The Rice Crisis, Globalization, and Culture

Posted by Bulatlat
Vol. VIII, No. 11, April 20-26, 2008

The rice crisis that the country experiences today is greatly a result of the government’s policy towards globalization. Although globalization is mainly economics, it carries a cultural impact that erodes our outlook on rice and our farmers.

With globalization, the catch phrase is “world-class.” What are upheld and rated-A are products that answer the needs of the international market and not the needy. A good or a bad enterprise is calculated based on this. Thus, the military’s role today is to harass small farmers off their lands and protect corporate interests. Culture-wise, planting rice is good only in paintings, but the actual practice is deemed passé.

With globalization, cash is king. What are “in” are products that promise sales and profits and not those that would be useful to society. Profession is chosen according to how much one will earn, and not on how much it can be of service to the people. Given these, rice farming and being a farmer is definitely “out.”

With globalization, export is the buzz word. What is economically viable is what is exportable. In our case, what is exportable are the people themselves. Thus, overseas employment is encouraged and overseas contract workers are dubbed as new heroes. Meanwhile, fighting for an ideology outside of the globalization scheme is “old-fashioned,” and those emulating our ancestors who waged a revolution against colonial Spain and imperialist U.S. so that Filipinos will be empowered to control their own lands and destiny are called terrorists.

With globalization, salvation means tourism. For the non-exportable population, the government presents an alternative livelihood through tourism. Notice that suddenly there is an abundance of tourism related activities, mostly fiestas, which can be devoid of meaning for the locals except as a chance to cash-in from the influx of tourists. Fiestas are originally celebrations for a good harvest and pleas for a bountiful next. These are community affairs that affirm and reinforce the spirit of bayanihan or collectivity. Culture is the basis of tourism. If tourism comes before culture, the matter is called commerce.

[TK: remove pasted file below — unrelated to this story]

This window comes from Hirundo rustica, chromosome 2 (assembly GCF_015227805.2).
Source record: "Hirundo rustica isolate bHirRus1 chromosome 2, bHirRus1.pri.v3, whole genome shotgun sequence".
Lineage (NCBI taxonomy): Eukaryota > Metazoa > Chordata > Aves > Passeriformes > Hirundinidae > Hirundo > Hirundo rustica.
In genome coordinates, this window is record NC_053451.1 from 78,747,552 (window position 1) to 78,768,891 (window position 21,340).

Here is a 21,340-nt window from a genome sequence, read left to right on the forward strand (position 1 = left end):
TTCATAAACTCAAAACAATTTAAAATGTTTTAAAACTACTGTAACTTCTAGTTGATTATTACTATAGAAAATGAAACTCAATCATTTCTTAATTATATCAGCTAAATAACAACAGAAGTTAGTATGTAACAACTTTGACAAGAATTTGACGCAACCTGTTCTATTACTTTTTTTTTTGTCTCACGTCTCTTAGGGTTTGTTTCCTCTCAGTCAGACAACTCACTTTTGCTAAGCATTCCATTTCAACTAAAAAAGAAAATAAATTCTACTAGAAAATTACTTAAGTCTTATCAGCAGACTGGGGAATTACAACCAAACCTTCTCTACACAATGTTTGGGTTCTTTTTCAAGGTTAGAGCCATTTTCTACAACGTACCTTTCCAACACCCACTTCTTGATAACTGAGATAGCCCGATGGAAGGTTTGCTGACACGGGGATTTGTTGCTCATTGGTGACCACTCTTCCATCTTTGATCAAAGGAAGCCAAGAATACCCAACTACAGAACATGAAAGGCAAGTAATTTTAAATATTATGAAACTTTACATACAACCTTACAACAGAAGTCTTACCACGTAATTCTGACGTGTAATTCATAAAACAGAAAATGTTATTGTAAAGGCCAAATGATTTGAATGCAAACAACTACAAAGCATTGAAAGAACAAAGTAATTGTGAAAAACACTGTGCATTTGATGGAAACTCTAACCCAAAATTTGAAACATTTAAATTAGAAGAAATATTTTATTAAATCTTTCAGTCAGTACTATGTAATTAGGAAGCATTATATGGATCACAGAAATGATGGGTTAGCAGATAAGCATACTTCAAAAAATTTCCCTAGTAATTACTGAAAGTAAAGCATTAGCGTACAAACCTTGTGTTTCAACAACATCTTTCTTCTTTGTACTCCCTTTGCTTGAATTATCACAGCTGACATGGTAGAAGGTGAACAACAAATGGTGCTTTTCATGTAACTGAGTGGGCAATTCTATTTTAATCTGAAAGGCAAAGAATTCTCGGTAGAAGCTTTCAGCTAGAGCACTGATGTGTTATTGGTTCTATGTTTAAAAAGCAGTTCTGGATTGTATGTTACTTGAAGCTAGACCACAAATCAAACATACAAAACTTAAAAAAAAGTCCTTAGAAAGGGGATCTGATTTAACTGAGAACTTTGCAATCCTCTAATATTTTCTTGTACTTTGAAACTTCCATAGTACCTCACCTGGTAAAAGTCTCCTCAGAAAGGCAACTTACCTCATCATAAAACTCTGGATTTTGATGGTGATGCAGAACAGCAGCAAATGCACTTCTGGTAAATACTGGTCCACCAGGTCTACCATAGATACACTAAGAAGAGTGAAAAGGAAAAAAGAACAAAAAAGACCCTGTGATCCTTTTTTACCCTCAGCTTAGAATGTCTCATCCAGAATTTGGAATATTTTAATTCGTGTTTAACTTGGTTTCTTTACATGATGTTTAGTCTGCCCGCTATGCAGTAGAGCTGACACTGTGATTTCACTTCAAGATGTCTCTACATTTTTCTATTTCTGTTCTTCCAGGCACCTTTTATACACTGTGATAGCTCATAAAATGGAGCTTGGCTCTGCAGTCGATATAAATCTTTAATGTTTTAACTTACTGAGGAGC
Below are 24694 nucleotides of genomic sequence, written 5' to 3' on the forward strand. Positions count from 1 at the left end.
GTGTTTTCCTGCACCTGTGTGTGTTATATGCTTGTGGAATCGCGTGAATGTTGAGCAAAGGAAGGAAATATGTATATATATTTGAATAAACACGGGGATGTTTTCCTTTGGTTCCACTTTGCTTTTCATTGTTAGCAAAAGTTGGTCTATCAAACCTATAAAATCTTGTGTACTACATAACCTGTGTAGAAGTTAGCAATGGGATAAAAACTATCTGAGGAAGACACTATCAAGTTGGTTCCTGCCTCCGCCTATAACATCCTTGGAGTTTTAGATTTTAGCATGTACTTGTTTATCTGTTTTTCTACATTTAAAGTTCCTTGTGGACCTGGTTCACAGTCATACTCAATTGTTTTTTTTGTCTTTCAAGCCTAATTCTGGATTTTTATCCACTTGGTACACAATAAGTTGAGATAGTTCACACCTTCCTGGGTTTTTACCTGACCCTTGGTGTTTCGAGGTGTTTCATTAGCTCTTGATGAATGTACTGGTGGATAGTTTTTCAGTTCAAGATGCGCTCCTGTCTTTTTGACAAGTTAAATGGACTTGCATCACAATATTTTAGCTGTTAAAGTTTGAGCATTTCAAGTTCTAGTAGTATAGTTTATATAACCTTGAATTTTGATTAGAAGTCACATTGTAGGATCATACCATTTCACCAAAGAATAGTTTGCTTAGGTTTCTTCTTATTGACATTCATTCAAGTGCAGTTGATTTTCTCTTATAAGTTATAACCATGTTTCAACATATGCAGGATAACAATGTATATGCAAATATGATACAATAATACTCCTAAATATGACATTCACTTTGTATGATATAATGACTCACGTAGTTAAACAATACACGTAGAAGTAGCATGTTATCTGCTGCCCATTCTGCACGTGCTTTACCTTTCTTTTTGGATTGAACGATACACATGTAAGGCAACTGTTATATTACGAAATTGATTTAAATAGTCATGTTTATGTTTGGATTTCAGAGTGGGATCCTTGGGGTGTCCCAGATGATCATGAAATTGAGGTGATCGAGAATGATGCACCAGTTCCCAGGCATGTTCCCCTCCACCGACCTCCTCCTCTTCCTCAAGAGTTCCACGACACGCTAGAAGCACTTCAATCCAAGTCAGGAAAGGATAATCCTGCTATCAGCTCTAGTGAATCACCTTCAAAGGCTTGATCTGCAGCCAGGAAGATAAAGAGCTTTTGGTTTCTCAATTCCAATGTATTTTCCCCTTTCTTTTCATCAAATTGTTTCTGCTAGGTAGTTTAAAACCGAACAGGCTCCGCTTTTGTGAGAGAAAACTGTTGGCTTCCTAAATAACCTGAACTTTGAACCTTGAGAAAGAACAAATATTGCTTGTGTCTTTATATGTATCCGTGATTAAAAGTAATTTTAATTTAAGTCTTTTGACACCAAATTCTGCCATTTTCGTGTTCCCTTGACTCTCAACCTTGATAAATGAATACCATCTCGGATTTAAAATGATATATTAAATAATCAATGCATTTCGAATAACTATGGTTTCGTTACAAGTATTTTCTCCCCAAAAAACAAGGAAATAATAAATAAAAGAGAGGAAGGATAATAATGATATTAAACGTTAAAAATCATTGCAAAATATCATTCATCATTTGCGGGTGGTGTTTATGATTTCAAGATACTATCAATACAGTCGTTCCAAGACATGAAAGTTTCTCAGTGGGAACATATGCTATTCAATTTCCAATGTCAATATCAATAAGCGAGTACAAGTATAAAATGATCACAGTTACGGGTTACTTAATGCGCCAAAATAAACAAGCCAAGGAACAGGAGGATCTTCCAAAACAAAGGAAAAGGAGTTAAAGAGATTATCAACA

Farming is a noble tradition. Farming and the processes that revolve around it can give jobs to majority of our people. The products of these processes will ensure that there will be food to eat, and that these will be accessible to more people because of the jobs that it creates.

On the other hand, while globalization presents a picture of modernity, the state of poverty and starvation under this economic mode is actually a giant stride towards barbarism. More so, as globalization breeds a culture of decay. Posted by (

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